Robots and Responsibility (04-03-19)

A research team headed by Bigman identified links between robot appearance and how responsible they are felt to be for their actions.  These scientists report that “Even as roboticists create robots with more ‘objective’ autonomy, we note that ‘subjective’ autonomy may be more important. . . .  People perceive the mind of machines based on their abilities and behaviors, but also on their appearance. The more human-like a machine looks, the more people perceive it as having a mind, a phenomenon called anthropomorphism. . . . Individuals vary in their tendency to anthropomorphize, but people consistently perceive more mind, and therefore more moral responsibility, in machines that look and act like humans. . . . We suggest that having human-like bodies, human-like voices, and human-like faces will all cause people to attribute more moral responsibility to machines.”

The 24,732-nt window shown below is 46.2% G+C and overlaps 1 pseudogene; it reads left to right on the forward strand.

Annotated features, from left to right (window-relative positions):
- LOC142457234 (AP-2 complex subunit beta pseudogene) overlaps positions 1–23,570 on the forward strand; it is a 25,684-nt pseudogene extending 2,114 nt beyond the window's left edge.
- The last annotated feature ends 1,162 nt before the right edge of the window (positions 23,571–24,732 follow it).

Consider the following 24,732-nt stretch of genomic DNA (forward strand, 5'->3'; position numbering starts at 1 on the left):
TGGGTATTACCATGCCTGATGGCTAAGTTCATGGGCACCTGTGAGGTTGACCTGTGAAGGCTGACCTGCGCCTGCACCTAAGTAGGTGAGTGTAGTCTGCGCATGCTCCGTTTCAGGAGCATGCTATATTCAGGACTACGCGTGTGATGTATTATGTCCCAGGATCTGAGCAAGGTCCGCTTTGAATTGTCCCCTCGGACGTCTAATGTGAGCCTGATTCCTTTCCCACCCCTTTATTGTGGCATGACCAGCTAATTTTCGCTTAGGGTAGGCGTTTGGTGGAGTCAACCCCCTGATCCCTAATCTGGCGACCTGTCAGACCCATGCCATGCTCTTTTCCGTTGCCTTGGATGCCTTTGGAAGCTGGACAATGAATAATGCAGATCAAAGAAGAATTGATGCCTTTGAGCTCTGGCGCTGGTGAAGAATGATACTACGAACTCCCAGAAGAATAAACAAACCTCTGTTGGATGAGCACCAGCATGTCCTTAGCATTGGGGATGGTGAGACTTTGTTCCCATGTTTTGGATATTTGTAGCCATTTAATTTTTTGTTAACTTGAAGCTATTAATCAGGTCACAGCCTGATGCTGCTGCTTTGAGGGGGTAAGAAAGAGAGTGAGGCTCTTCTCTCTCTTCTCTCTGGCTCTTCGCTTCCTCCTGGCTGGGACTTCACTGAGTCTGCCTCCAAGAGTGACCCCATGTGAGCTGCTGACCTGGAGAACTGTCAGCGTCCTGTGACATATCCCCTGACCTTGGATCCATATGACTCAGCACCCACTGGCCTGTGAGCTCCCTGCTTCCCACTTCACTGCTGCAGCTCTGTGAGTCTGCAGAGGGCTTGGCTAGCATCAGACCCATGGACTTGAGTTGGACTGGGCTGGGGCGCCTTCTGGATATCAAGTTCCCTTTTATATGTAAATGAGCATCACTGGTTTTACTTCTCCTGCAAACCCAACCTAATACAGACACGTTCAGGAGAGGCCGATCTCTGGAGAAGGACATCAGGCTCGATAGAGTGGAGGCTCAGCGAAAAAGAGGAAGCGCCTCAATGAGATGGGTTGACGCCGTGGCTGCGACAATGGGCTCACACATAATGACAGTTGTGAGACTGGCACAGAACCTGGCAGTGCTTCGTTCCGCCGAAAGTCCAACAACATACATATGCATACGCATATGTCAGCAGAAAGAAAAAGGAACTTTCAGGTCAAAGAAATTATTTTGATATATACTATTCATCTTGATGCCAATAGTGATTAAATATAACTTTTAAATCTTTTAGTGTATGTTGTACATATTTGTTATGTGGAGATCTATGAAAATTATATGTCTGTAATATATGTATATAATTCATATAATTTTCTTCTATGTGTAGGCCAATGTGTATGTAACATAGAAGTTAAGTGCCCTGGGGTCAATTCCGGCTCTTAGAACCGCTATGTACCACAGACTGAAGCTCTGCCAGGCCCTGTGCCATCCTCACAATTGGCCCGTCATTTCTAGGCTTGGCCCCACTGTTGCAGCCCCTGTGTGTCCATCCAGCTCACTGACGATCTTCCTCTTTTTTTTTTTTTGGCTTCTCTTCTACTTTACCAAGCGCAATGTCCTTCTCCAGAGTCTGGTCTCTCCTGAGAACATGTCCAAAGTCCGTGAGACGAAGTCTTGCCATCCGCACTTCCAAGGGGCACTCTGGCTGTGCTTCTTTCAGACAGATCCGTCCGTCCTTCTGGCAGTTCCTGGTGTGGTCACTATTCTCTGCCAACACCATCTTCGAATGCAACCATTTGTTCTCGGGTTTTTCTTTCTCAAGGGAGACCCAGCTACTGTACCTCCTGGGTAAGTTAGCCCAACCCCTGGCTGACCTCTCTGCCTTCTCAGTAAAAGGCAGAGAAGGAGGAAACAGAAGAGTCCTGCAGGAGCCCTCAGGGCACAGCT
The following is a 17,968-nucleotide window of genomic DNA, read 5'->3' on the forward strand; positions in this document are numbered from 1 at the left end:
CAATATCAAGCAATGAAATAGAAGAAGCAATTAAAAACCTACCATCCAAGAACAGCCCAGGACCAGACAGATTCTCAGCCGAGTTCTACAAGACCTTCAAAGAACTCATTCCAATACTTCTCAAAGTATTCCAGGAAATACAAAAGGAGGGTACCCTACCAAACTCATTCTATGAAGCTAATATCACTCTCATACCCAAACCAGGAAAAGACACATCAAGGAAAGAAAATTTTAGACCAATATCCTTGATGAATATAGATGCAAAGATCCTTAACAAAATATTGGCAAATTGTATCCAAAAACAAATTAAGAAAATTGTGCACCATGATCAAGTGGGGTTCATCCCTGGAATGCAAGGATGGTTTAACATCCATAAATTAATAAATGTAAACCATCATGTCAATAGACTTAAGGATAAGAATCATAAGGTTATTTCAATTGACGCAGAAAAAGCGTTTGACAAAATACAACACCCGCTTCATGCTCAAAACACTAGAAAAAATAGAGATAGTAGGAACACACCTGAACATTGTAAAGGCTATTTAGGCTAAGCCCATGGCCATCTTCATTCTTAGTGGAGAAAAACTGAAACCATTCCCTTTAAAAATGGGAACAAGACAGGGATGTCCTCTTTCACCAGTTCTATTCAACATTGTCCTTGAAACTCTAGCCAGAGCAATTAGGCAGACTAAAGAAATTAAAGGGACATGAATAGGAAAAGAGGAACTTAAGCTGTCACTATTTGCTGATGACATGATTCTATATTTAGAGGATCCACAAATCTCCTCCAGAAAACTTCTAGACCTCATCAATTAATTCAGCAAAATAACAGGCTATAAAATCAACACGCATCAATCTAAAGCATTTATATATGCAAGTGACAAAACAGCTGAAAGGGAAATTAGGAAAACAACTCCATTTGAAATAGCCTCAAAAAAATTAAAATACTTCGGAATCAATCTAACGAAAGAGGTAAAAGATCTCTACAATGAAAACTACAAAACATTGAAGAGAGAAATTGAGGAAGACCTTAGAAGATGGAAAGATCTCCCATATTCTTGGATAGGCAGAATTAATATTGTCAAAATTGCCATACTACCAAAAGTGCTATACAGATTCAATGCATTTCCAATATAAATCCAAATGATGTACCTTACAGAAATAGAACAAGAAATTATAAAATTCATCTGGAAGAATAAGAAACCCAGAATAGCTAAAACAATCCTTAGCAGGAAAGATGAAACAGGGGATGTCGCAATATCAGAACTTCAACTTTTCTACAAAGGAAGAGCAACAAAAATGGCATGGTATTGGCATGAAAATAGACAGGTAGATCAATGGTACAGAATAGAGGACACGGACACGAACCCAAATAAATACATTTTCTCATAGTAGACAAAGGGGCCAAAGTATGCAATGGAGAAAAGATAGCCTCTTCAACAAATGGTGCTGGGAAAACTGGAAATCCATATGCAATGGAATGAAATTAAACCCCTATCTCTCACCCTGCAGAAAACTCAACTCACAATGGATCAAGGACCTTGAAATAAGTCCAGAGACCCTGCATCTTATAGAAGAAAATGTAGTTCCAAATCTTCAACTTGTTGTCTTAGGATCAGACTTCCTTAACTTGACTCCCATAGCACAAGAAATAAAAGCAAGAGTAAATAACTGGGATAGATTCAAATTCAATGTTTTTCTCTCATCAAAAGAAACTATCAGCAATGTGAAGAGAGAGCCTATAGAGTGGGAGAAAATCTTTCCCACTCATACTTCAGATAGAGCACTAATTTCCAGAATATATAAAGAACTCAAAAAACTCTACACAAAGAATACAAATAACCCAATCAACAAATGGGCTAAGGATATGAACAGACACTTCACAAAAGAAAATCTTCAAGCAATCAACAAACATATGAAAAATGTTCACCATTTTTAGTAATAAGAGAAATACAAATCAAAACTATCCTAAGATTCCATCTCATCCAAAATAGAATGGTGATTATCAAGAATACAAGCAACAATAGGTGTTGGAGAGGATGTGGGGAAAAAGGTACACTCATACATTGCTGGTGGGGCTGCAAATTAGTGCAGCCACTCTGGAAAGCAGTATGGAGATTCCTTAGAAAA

Yochanan Bigman, Adam Waytz, Ron Alterovitz, and Kurt Gray.  “Holding Robots Responsible:  The Elements of Machine Morality.”  Trends in Cognitive Sciences, in press,